2020 has tested the resiliency of the water sector.
Faced with not only the pandemic, for many utilities across North America, drought, forest fires and flooding have added additional pressure on infrastructure and resources. The ability to adapt quickly and react fast to their networks and operations under stress has been vital in their efforts to supply water to the communities.
Signs of a recovery are showing, with investment into their assets restarting and the implementation of digital solutions being fast-tracked across their networks.
The virtual World Water-Tech North America Summit on October 21-22 will explore these trends. How has the resiliency shown by utilities throughout 2020 been achieved, and can it be sustained? How will rising unemployment and the economic fallout of the pandemic impact the water and wastewater sectors?
Facilitating these conversations to support collaboration and drive sector-wide innovation, the summit will hear first-hand from General Managers and Directors from over 20 utilities across North America as they detail the challenges that they face, how they are adapting to new working environments, and what solutions are still needed.
Resiliency in a Pandemic
Utilities have been forced to pivot their operations, taking on new processes to help contain the spread of Covid-19 and reassure customers. Louisville Metropolitan Sewer District’s Executive Director Tony Parrott explains, “We are involved with two COVID-19 surveillance testing projects, the Biobot Covid-19 Surveillance Testing Project and the University of Louisville Co-Immunity Project. The wastewater at our five wastewater treatment centers is tested to detect COVID-19 outbreaks and to estimate virus prevalence in the population.”
The biggest challenges for utilities may yet lie ahead, as Parrott goes on to explain: “Currently, our greatest challenge is overcoming the fiscal and economic burden from the pandemic. MSD will continue to be involved in national conversations to reiterate the vitality of investments in wastewater infrastructure.”
A sentiment echoed by Will Pickering, Executive Director at Pittsburgh Water and Sewer, who says, “One of our biggest challenges is balancing investment in our infrastructure with efforts to keep rates affordable for the customers we serve”.
But is that possible as budgets are tightened? What are the solutions out there enabling utilities to continue to drive down costs? As the world recovers from the pandemic’s economic fallout, how can utilities come together to share innovations, solutions, and ideas?
Strength in Collaboration
Kathryn Sorensen, Director of Water Service at Phoenix City, has an answer: “Collaboration is the key to innovation and process improvement—there is much we can learn from each other.”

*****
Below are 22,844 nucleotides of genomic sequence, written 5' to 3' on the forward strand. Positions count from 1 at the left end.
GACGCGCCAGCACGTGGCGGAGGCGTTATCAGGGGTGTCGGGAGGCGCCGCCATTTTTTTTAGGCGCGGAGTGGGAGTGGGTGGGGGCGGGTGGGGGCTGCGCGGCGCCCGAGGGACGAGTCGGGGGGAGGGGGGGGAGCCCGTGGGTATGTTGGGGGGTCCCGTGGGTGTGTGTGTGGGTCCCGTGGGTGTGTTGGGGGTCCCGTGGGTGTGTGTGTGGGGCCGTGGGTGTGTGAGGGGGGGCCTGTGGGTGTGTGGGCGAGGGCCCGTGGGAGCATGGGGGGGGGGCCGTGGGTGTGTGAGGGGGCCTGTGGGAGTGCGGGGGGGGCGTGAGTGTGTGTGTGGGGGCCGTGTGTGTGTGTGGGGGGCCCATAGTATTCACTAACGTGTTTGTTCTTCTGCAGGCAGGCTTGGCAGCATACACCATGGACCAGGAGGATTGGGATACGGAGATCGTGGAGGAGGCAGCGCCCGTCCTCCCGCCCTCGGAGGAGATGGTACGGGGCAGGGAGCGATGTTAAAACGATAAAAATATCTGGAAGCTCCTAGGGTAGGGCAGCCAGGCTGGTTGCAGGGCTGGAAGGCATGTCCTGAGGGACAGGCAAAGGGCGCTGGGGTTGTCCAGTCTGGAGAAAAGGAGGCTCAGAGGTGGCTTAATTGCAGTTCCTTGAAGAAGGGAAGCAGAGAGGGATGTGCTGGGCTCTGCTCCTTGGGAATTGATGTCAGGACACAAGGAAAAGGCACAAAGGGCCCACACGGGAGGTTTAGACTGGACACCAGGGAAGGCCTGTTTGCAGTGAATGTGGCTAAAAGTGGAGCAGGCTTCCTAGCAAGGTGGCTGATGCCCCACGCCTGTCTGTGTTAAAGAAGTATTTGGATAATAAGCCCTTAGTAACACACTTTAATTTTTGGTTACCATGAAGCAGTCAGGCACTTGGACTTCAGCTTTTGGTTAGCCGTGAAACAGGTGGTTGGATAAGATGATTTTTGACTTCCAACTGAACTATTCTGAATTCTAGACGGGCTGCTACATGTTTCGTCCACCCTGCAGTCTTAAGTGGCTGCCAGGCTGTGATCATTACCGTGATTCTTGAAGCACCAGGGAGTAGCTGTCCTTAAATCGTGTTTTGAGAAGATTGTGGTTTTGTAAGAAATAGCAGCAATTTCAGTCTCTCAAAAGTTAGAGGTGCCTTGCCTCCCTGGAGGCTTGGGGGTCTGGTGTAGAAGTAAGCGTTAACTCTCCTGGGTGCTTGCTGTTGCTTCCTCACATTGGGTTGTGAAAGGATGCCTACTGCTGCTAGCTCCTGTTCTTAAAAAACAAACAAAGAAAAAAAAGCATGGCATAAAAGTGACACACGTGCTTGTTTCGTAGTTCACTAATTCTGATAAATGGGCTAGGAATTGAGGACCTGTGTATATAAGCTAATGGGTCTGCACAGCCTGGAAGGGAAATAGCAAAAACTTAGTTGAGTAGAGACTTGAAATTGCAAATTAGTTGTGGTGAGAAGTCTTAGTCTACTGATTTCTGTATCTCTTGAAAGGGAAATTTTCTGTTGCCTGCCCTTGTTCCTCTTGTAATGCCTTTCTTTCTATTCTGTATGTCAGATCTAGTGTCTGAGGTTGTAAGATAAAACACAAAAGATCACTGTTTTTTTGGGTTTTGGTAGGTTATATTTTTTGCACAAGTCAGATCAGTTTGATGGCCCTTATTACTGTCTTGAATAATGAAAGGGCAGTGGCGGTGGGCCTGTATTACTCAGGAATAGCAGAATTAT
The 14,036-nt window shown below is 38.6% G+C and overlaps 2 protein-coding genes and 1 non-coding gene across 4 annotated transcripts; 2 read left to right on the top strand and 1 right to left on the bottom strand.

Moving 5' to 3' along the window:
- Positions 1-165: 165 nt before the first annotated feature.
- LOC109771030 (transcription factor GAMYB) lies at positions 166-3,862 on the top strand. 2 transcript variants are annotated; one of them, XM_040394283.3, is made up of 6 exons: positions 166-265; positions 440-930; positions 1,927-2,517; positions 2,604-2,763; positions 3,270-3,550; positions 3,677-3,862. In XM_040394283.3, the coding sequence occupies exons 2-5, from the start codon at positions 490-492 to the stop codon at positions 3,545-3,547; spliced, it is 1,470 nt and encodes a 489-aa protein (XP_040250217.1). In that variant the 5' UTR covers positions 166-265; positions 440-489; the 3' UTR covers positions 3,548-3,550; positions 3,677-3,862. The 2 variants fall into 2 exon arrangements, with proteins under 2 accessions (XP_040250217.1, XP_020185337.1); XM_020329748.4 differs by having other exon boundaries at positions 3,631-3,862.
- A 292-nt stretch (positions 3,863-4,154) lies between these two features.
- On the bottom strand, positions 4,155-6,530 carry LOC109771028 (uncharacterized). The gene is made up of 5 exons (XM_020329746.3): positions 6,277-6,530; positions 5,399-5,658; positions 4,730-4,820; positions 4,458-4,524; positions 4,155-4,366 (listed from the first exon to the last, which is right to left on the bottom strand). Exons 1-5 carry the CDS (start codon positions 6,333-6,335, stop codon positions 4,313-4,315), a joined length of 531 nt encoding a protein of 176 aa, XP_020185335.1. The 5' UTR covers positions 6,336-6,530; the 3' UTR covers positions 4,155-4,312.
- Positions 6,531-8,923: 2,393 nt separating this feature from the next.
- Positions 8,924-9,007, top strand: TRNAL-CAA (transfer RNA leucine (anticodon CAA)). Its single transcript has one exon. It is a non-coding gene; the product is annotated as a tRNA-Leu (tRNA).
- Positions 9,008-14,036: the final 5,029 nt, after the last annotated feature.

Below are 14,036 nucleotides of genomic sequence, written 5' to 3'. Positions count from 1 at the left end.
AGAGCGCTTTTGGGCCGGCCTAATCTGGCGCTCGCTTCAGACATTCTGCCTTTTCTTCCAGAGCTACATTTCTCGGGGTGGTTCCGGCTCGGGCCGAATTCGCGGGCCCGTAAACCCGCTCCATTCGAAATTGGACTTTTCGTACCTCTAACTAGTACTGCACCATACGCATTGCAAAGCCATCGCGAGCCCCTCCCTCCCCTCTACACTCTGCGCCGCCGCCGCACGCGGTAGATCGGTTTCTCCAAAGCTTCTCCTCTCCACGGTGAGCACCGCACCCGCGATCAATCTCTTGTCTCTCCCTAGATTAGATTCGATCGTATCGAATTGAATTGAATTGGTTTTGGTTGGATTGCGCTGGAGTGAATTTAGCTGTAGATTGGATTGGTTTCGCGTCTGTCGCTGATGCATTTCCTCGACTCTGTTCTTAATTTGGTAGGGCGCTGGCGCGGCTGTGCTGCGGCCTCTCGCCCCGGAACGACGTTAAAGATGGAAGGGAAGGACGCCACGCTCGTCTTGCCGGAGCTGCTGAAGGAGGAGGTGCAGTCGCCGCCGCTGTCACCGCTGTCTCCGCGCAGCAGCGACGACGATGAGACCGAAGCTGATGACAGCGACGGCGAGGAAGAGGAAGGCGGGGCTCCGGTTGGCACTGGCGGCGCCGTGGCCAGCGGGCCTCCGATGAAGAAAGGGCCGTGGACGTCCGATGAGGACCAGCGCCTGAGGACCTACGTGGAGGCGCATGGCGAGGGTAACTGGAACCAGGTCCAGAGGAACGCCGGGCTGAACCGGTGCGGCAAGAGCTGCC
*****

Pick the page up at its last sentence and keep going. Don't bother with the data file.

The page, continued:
Pickering agrees: “The onus is on us to find innovative ways to cost-effectively maintain and rehabilitate our assets while still improving system reliability and ensuring the highest quality water.”
Robert Puente, President and CEO at San Antonio Water Systems (SAWS) has effectively implemented satellite leak detection technology to “provide significant improvement finding leaks that would have gone undetected using our older leak detection methodologies. Combining these technologies provides SAWS with a more reliable operations, more effective system analysis, and better capital planning.
The World Water-Tech North America summit will provide a platform to share and discuss all these important issues, bringing together utility leaders, engineering firms, regulators, investors, tech firms and industrial water users, into one virtual location for two days of candid insights, 1:1 networking and unrivaled content.
Joone Lopez, General Manager at Moulton Niguel Water District, is “looking forward to connecting with industry leaders from around the world, further collaborate on ideas and solutions, and develop long-lasting relationships. Conferences such as this are even more important now as we aim to remain connected and resilient.”
There is no doubt that utilities are looking to learn, share and collaborate to ensure they are making the right investments into their networks to maintain the level of resilience they have demonstrated throughout 2020, in spite of existing and new challenges.
Richard Harasick, Senior Assistant General Manager at LADWP says: “Looking to the future, the Los Angeles Department of Water and Power is focused on building resilient, sustainable, local water supplies, in large parts through recycling 100% of our wastewater – we call that plan to deliver purified recycled water ‘Operation Net’. It will be the biggest transformation of LA’s water system. Join me at the World Water-Tech North America Summit to hear me tell you LA’s future.”
Attending the Summit
General Manager and Directors from 20+ leading utilities are already confirmed to speak at the summit, with many more attending as delegates to connect and collaborate.
Water and wastewater sector professionals are invited to register now for the virtual World Water-Tech North America on October 21-22, to join thought leaders, investors and technology innovators from across the sector. Delegate registration ($395) and full program details are available here.
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